Sierra Pacific Industries announced Monday, Feb. 22, that it would partially reopen its small-log sawmill in Quincy in early May.
That good news was tempered, however, by SPI’s concurrent announcement that it would be cutting staffing at its large-log mill from two shifts to one.
The changes result in a net gain of 35 jobs over current staffing levels.
Area manager Matt Taborski said Monday that workers laid off last year would have first shot, according to seniority and skill set, at the reinstated positions.
According to SPI, recent improvement in the lumber market, should it hold, is a primary driver behind the decision to reopen the small-log plant.
In addition, a recent district court decision has resulted in a moderate increase in the availability of small logs from the national forests in the region.
The company closed the small-log mill in May 2009 due to weak markets and the lack of available timber to run the mill.
Now, a reduction in the availability of larger diameter logs has prompted the company to scale back its large-log mill from two shifts to one shift in May.
“We are pleased that we can restart the small-log mill, but are disappointed that we must reduce the capacity of the large-log mill by half,” said Taborski.
“The market for framing lumber has improved, but we are still operating under a cloud of uncertainty brought about by environmental litigation. We would continue to run the large-log facility on a two-shift basis if more logs were available,” he continued.
“We are hopeful that the Forest Service will move quickly to address the issues raised in the court order and that the road blocks created by environmental lawsuits to implementing forest health and fuel reduction treatments on the national forests of the Sierra Nevada will come to an end.”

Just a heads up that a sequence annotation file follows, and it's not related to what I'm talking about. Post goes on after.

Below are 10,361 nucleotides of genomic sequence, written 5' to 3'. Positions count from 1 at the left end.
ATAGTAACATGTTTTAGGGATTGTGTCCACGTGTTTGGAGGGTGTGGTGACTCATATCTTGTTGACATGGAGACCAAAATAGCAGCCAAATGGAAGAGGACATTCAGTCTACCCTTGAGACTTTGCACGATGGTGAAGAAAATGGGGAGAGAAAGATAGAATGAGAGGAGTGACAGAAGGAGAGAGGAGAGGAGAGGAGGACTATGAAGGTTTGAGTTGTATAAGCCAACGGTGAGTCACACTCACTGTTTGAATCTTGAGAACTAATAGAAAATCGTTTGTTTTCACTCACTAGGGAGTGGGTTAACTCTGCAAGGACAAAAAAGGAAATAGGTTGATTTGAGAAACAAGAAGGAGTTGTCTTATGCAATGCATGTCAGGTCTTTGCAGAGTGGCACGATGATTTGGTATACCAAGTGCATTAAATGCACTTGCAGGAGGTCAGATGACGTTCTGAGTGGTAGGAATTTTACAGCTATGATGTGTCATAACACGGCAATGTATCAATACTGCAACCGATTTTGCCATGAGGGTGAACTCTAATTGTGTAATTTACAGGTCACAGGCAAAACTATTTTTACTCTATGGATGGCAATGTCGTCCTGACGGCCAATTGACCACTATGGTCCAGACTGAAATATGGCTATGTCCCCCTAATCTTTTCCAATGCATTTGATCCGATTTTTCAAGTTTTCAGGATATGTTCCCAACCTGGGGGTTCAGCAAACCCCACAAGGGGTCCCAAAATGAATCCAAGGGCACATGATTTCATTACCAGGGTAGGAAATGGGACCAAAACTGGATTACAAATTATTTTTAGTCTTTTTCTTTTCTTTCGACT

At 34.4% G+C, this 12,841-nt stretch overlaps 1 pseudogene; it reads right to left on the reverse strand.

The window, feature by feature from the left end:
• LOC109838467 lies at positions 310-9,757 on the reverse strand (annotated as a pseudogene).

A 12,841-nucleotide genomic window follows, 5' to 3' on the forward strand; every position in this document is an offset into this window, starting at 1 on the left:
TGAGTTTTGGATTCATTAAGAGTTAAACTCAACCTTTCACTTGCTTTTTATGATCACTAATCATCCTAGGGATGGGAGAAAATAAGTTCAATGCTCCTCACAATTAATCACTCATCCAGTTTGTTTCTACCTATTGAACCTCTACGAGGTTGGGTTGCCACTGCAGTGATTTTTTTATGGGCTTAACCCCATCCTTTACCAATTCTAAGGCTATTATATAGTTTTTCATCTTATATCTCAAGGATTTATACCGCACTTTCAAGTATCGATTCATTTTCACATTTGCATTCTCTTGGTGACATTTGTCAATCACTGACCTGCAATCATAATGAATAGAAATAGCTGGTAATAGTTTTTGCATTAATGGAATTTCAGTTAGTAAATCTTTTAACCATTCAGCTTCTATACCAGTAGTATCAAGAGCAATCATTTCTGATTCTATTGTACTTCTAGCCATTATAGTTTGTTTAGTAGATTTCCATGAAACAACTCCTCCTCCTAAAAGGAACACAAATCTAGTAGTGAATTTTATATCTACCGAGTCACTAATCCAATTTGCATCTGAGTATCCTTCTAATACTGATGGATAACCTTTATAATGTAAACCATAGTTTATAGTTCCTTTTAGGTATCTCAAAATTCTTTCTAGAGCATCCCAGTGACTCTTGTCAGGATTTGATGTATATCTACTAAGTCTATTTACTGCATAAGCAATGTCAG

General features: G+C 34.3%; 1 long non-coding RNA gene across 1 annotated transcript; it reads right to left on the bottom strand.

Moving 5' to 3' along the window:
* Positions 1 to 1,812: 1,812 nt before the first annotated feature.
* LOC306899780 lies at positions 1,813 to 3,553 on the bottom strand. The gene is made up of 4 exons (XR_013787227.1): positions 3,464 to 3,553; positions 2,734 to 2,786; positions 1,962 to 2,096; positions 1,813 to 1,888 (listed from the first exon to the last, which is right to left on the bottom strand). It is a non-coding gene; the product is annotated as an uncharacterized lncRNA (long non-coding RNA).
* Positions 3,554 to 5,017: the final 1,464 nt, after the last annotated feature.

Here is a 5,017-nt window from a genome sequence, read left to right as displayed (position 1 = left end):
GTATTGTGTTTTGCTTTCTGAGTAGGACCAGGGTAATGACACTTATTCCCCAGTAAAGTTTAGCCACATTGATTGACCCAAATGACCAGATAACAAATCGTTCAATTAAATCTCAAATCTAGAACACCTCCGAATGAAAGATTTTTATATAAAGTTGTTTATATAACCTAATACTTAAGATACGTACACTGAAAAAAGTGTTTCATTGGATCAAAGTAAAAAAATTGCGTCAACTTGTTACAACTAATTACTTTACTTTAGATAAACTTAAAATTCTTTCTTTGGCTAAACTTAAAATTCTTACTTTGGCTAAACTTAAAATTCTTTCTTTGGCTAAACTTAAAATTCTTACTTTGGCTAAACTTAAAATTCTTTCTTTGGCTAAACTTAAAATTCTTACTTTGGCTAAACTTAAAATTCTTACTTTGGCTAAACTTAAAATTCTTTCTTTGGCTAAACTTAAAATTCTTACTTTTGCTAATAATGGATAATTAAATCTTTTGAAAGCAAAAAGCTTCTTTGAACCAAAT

SPI spokesman Mark Pawlicki noted district court judge Morrison C. England of the Eastern District of California ruled last November against environmental litigants who had blocked much of the U.S. Forest Service’s timber sale program during the past several years. Environmental groups and the California Attorney General’s Office have appealed that decision. Briefings are scheduled in March and April.
SPI’s Quincy operation is a two-mill complex—one cutting small-diameter logs and the other cutting large-diameter logs into lumber for domestic consumption. After the restart of the small-log mill and the reduction of a shift at the large-log plant approximately 243 people would be employed at the combined facilities and biomass electric-generation facility.
The Carpenter’s Industrial Council represents workers at the Quincy mills. Union leaders were informed of the company’s intent to restart the small-log facility during recent meetings with company officials.
SPI also closed mills in Camino and Sonora in 2009. The company continues to assess the potential for reopening those plants, but to date no decisions have been made.
A series of lawsuits filed in January by the Center for Biological Diversity against 15 SPI timber harvesting plans has jeopardized the potential to restart these facilities according to Pawlicki. Together, more than 300 mill workers lost their family-wage jobs when those two mills closed. “We would like to rehire every laid-off worker in those communities,” said Pawlicki.
“However, those lawsuits could put a roadblock in our log supply and cause us to refrain from opening the plants even as the market for lumber improves,” he added.
SPI owns and manages nearly 1.9 million acres of timberland in California and Washington, and is the second-largest lumber producer in the U.S.
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